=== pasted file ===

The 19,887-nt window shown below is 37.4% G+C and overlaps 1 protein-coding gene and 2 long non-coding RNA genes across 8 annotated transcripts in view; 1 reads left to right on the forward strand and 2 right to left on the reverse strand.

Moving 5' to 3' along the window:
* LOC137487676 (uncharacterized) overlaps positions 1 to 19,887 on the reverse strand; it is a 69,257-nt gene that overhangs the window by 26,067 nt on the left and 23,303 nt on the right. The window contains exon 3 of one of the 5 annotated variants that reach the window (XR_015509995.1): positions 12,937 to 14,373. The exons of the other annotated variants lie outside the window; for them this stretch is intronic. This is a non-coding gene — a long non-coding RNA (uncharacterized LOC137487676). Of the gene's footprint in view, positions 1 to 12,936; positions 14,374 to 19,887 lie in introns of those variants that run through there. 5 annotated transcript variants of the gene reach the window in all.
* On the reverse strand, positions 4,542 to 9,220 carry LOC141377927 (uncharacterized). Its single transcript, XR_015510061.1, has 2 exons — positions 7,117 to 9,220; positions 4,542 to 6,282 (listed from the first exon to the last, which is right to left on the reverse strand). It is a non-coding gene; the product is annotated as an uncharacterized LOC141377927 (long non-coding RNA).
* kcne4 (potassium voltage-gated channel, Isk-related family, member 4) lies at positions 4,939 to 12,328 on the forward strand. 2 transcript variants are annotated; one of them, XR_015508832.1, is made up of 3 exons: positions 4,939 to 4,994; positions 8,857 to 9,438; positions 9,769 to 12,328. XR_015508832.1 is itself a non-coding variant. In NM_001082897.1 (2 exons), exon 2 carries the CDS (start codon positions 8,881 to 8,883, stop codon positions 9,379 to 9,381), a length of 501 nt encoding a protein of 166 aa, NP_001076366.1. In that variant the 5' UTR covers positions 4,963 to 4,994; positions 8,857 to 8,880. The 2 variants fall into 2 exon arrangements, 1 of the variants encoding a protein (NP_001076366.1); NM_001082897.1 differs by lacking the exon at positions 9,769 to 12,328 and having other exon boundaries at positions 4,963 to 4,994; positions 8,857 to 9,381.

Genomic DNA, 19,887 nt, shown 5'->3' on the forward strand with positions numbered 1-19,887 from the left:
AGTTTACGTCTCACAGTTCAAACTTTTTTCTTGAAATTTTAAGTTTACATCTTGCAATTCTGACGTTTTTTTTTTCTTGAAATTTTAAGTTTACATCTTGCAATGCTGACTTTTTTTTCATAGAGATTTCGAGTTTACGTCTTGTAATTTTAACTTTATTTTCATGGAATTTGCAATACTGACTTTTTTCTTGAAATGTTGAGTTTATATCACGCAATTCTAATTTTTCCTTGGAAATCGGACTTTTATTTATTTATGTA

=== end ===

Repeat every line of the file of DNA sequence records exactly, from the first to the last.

The 19,887-nt window shown below is 37.4% G+C and overlaps 1 protein-coding gene and 2 long non-coding RNA genes across 8 annotated transcripts in view; 1 reads left to right on the forward strand and 2 right to left on the reverse strand.

Moving 5' to 3' along the window:
* LOC137487676 (uncharacterized) overlaps positions 1 to 19,887 on the reverse strand; it is a 69,257-nt gene that overhangs the window by 26,067 nt on the left and 23,303 nt on the right. The window contains exon 3 of one of the 5 annotated variants that reach the window (XR_015509995.1): positions 12,937 to 14,373. The exons of the other annotated variants lie outside the window; for them this stretch is intronic. This is a non-coding gene — a long non-coding RNA (uncharacterized LOC137487676). Of the gene's footprint in view, positions 1 to 12,936; positions 14,374 to 19,887 lie in introns of those variants that run through there. 5 annotated transcript variants of the gene reach the window in all.
* On the reverse strand, positions 4,542 to 9,220 carry LOC141377927 (uncharacterized). Its single transcript, XR_015510061.1, has 2 exons — positions 7,117 to 9,220; positions 4,542 to 6,282 (listed from the first exon to the last, which is right to left on the reverse strand). It is a non-coding gene; the product is annotated as an uncharacterized LOC141377927 (long non-coding RNA).
* kcne4 (potassium voltage-gated channel, Isk-related family, member 4) lies at positions 4,939 to 12,328 on the forward strand. 2 transcript variants are annotated; one of them, XR_015508832.1, is made up of 3 exons: positions 4,939 to 4,994; positions 8,857 to 9,438; positions 9,769 to 12,328. XR_015508832.1 is itself a non-coding variant. In NM_001082897.1 (2 exons), exon 2 carries the CDS (start codon positions 8,881 to 8,883, stop codon positions 9,379 to 9,381), a length of 501 nt encoding a protein of 166 aa, NP_001076366.1. In that variant the 5' UTR covers positions 4,963 to 4,994; positions 8,857 to 8,880. The 2 variants fall into 2 exon arrangements, 1 of the variants encoding a protein (NP_001076366.1); NM_001082897.1 differs by lacking the exon at positions 9,769 to 12,328 and having other exon boundaries at positions 4,963 to 4,994; positions 8,857 to 9,381.

Genomic DNA, 19,887 nt, shown 5'->3' on the forward strand with positions numbered 1-19,887 from the left:
AGTTTACGTCTCACAGTTCAAACTTTTTTCTTGAAATTTTAAGTTTACATCTTGCAATTCTGACGTTTTTTTTTTCTTGAAATTTTAAGTTTACATCTTGCAATGCTGACTTTTTTTTCATAGAGATTTCGAGTTTACGTCTTGTAATTTTAACTTTATTTTCATGGAATTTGCAATACTGACTTTTTTCTTGAAATGTTGAGTTTATATCACGCAATTCTAATTTTTCCTTGGAAATCGGACTTTTATTTATTTATGTA